Contacting a Suicide Prevention Helpline

Helplines are a significant phenomenon in the mixed economy of health and social care. Given the often anonymous and fleeting nature of caller contact, it is difficult to obtain data about their impact and how users perceive their value.  A recent paper in Crisis: The Journal of Crisis Intervention and Suicide Prevention reports findings from an online survey of callers contacting a UK-based emotional support service helpline. The purpose of the study was to explore the (self-reported) characteristics of callers using a national suicide prevention helpline and their reasons given for contacting the service, and to present the users’ evaluations of the service they received. Using an online survey of a self-selected sample of callers,  1,309 responses were received between May 2008 and May 2009. There were high incidences of expressed suicidality and mental health issues. Regular and ongoing use of the service was common. Respondents used the service for complex and varied reasons and often as part of a network of support.  Respondents reported high levels of satisfaction with the service and perceived contact to be helpful. Although the Samaritans helpline aims to provide a crisis service, many callers do not access this in isolation or as a last resort, instead contacting the organization selectively and often in tandem with other types of support.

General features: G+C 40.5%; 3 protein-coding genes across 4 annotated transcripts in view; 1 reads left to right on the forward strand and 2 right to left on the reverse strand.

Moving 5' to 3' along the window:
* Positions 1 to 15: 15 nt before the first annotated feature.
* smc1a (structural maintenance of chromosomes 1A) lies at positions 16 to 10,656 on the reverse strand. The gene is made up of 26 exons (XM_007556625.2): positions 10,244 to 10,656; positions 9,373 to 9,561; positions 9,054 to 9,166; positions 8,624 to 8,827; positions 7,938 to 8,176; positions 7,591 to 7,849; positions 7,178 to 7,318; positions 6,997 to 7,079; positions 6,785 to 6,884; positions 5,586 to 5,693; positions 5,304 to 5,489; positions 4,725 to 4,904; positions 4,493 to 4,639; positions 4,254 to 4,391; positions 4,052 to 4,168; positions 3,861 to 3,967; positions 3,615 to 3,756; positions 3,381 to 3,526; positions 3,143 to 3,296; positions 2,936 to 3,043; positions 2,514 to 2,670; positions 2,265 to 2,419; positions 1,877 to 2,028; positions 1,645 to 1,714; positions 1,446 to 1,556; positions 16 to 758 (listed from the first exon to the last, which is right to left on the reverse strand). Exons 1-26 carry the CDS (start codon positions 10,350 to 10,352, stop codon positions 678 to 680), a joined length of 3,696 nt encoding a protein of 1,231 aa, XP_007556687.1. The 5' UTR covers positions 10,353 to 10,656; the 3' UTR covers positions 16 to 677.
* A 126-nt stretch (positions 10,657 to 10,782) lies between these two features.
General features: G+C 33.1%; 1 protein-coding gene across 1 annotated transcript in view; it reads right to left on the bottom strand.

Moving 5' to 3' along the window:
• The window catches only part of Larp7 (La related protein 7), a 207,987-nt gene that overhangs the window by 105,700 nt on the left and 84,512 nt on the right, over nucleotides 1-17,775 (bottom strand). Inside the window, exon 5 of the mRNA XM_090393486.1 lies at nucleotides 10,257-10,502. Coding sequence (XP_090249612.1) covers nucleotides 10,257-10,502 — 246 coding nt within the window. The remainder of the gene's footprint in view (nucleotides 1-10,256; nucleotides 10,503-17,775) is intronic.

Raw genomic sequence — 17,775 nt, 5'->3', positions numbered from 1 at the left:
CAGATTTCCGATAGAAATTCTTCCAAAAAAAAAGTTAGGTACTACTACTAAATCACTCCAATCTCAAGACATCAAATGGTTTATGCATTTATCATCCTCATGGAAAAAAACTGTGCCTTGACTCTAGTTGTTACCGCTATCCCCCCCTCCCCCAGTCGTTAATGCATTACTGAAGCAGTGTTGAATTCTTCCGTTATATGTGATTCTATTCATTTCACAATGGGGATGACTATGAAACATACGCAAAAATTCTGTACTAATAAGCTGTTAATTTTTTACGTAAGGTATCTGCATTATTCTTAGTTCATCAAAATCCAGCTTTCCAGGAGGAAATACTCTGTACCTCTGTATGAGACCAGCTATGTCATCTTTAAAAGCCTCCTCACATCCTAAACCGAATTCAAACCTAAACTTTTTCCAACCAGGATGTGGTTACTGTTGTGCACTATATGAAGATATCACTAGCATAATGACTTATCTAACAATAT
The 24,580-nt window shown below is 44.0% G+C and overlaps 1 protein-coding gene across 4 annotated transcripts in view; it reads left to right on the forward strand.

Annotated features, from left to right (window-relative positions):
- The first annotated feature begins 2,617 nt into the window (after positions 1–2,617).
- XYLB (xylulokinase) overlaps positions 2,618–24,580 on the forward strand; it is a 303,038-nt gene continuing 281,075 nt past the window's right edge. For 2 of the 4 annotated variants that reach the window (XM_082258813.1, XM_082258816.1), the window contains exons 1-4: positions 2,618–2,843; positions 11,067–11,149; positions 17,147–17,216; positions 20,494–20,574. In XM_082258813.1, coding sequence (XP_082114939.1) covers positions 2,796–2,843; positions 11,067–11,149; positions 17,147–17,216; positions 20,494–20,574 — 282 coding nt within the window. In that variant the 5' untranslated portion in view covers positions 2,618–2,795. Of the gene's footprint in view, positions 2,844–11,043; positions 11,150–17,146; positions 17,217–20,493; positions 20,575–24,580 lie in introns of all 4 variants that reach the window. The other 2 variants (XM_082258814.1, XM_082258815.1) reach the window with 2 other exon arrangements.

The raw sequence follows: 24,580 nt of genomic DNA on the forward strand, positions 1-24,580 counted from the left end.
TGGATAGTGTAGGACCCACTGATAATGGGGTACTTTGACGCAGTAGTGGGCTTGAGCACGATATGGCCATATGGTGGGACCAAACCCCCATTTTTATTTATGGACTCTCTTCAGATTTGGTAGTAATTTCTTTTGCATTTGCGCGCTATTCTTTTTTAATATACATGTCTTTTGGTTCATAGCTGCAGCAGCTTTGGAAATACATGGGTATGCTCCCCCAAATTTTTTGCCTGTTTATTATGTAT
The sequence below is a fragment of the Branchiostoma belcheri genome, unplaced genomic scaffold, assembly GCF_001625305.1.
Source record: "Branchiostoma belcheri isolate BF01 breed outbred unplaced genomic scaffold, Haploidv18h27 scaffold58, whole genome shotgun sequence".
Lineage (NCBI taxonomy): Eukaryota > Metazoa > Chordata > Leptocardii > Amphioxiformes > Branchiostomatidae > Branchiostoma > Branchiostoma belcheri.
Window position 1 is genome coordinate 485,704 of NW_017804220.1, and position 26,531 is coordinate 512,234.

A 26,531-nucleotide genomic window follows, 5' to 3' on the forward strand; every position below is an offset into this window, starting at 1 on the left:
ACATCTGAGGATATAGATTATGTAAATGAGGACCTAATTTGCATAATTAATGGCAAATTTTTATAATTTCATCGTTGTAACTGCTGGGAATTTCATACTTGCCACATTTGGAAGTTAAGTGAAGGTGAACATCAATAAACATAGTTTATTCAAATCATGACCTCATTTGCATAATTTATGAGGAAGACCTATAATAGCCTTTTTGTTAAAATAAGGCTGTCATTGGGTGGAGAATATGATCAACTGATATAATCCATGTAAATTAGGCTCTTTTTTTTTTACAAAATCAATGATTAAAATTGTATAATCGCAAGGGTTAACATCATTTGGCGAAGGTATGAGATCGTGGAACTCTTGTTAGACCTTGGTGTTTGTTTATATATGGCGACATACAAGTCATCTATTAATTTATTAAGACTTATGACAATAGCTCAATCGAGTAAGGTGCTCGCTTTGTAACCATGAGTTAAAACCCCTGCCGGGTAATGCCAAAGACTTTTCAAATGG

For the abstract.

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